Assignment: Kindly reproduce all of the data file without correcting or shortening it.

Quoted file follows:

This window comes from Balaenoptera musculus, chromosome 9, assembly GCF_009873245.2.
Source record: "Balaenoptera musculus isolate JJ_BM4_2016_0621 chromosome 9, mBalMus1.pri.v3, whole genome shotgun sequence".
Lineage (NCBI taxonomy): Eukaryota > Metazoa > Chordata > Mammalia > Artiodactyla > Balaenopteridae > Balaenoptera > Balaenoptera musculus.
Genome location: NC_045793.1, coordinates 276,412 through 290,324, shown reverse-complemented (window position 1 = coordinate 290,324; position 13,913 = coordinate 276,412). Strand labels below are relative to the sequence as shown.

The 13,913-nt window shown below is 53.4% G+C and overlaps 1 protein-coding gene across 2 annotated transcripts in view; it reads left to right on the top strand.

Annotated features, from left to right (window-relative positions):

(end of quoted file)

This window comes from Balaenoptera musculus, chromosome 9, assembly GCF_009873245.2.
Source record: "Balaenoptera musculus isolate JJ_BM4_2016_0621 chromosome 9, mBalMus1.pri.v3, whole genome shotgun sequence".
Lineage (NCBI taxonomy): Eukaryota > Metazoa > Chordata > Mammalia > Artiodactyla > Balaenopteridae > Balaenoptera > Balaenoptera musculus.
Genome location: NC_045793.1, coordinates 276,412 through 290,324, shown reverse-complemented (window position 1 = coordinate 290,324; position 13,913 = coordinate 276,412). Strand labels below are relative to the sequence as shown.

The 13,913-nt window shown below is 53.4% G+C and overlaps 1 protein-coding gene across 2 annotated transcripts in view; it reads left to right on the top strand.

Annotated features, from left to right (window-relative positions):